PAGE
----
By Scott Crossen
Special to the Berthoud Recorder
Recently, a friend of mine invited me to participate in the American Diabetes Association’s (ADA) Tour de Cure. The invitation seemed appropriate since I have had Type 1 diabetes for nearly 40 years. I liked the name for what it implied and took interest in becoming part of an event seemingly designed to find a cure for diabetes. I asked my friend if he knew how much money raised was applied to find a cure — he didn’t know. Based on the event’s name, I assumed that the majority of net funds raised in the event would be applied to find a cure for this disabling condition.
However, having past experience with fundraising for the ADA, I felt it would be worthwhile to follow up on finding out how much of the money from the Tour de Cure is truly allocated towards finding a cure. I began with the Tour de Cure’s Web site and left an e-mail with the following question; “What percentage of money raised through this event is applied directly to research to find a cure for diabetes?”
It wasn’t long before I received a response from ADA’s Tour de Cure National Associate Director, Sara Prevost. Prevost’s e-mail consisted of various hyperlinks related to how the ADA spends money (general administrative, education, prevention, children’s camps, research, and fund-raising efforts). Prevost’s response also included an example of how a different and prominent fundraising machine (Lance Armstrong Foundation) raises and spends money and what amounts are needed to promote their fundraising campaigns. (It seemed an attempt to justify spending more on fundraising than to find a cure). My question remained unanswered.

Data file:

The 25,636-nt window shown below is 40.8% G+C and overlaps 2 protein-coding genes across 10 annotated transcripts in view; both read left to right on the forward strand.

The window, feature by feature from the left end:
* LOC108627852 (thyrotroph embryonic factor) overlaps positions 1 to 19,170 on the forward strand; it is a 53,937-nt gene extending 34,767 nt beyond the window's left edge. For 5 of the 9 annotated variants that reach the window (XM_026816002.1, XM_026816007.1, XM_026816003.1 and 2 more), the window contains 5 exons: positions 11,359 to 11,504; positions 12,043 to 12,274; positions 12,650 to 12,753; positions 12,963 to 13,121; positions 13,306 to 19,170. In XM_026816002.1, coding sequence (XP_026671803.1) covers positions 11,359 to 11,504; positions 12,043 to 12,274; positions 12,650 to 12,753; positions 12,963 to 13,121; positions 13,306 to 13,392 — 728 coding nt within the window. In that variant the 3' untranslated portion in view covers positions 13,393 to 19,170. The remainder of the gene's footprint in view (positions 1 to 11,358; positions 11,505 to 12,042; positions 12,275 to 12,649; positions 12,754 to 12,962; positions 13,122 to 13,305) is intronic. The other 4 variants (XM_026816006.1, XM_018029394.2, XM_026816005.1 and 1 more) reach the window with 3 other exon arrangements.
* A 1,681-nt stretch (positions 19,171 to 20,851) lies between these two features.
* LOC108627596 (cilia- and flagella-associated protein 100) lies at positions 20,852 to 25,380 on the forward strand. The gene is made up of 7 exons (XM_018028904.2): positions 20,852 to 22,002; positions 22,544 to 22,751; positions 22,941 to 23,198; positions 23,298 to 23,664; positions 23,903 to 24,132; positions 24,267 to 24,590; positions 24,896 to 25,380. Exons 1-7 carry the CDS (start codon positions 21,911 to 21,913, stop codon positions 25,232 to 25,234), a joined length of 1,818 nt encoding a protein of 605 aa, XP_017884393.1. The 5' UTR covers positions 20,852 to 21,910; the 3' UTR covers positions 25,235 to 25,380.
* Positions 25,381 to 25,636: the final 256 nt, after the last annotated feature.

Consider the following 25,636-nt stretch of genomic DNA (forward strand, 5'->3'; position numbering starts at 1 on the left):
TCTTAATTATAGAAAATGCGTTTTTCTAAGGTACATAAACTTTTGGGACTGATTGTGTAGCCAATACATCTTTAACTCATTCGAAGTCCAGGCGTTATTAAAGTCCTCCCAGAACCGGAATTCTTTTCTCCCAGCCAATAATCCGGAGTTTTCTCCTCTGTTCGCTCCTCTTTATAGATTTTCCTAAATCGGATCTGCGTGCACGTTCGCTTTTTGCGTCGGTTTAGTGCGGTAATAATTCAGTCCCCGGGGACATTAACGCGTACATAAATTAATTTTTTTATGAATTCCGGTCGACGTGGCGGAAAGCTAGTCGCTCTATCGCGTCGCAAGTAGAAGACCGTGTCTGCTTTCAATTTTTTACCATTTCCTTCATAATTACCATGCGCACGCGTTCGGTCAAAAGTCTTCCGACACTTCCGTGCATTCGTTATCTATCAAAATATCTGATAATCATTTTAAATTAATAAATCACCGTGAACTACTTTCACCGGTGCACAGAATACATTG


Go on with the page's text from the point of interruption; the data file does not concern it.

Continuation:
One of the links Prevost provided went to the ADA Web site where there is an abundance of information related to their programs and some information on general research. After drilling through the information I could not find one study indicating the research was targeted to find a cure. Admittedly, understanding the causes and effects of a disease might contribute to finding a cure — perhaps, that’s the strategy.
I sent my question, again, via e-mail to the ADA national office, but did not receive a response. I then contacted the national office by phone, and repeated my question. After speaking with a few individuals who could not provide an answer, I was eventually routed to a phone that rang continuously (no ability to leave a message). The next day, I made another attempt. Once again, the individual I spoke with routed me to a number where no one answered and there wasn’t an option to leave a message.
I’m now left with the conclusion that the ADA either doesn’t have an answer to the question or they do not wish to publicly divulge the answer — my guess is the latter. Perhaps, the ADA’s Tour de Cure would more appropriately be called the Tour de Fund Raiser, or the Tour de Lure. I know it’s not as catchy or appealing, but at least it seems closer to the truth and less misleading.
For a disease that costs the American taxpayer over $175 billion per year, kills hundreds of thousands of people annually, is the leading cause of blindness, kidney failure and a host of other painful complications, one would hope that more effort would be applied by this massive fundraising machine to find a cure for this debilitating disease. Heaven knows, it’s long overdue.